ORLANDO — Black and white portraits, taken of those who visited the Minneapolis site where George Floyd died in police custody, hang at eye-level in a dimly lit room of the Holocaust Memorial Resource and Education Center in Maitland, Fla.
The free exhibit “Uprooting Prejudice: Faces of Change” opened at the center this month and features 45 portraits and quotes from people who answered a prompt from Minneapolis-based photographer John Noltner: “What do you want to say?”
A few days after Floyd’s death, which reinvigorated movements in Orlando and other U.S. cities for social justice and police reform, Noltner captured images of people near the intersection of 38th Street and Chicago Avenue.
The area is a memorial site for Floyd, a 46-year-old Black man whose cries of “I can’t breathe” as a white police officer knelt on his neck for several minutes have become a regular chant at protests.
Some of Noltner’s photos portray expressions of stark grief from Black parents, including Michael Brown Sr. whose 18-year-old son was fatally shot by a Ferguson, Missouri police officer six years ago.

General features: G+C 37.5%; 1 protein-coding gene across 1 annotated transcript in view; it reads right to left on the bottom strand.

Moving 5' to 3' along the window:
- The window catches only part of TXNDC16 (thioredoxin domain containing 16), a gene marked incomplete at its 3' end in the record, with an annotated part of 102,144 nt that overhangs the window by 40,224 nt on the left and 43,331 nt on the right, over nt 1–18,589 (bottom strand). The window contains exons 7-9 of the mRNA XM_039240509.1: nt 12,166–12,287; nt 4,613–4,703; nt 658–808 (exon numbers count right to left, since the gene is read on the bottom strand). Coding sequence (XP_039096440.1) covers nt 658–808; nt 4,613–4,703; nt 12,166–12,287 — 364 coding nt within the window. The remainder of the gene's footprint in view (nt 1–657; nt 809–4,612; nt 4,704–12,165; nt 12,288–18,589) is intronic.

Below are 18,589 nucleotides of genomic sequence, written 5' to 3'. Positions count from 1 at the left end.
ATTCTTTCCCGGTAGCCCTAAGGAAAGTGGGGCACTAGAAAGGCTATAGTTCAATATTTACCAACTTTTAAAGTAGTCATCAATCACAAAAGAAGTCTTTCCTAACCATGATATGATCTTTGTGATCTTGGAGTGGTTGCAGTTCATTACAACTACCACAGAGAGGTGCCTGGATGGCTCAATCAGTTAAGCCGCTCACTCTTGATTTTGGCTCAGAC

“This is the look of a hurt father,” Brown Sr. told Noltner.
Noltner said he found participants by looking “for human connections” through eye contact or approaching people after overhearing conversations reflecting about Floyd’s death.
He set up a basic studio kit on a sidewalk and only worked during the day, the “quiet moments” before massive protests picked up momentum. The photos were printed in black and white “because it boils things down to the simple elements,” Noltner said.
Participants wrote down their responses to Noltner’s question in 25 words or less before he snapped their photo.
“There’s a bit of heroic quality, there’s a bit of amplified weight to those quotes when it’s words and just a standalone portrait,” Noltner said.
The center’s Assistant Executive Director Lisa Bachman said the placement and size of the photos in the two rooms was a strategic decision. The quotes are written in English and Spanish.
“It’s more than just seeing what people think,” she said of the exhibit’s intent. “We blew them up and hung them because the idea is that you’re looking these people in the eyes and you really feel what they have to say.”
Visitors are required to make reservations online and encouraged to share their perspectives about the exhibit using Noltner’s question for the series.
A man from Ohio posted a photo of himself on the center’s website last week and wrote: “Those that experience privilege must do more. It’s a critical time for our country. We must do better.”
By Lisa Maria Garza, Orlando Sentinel (TNS)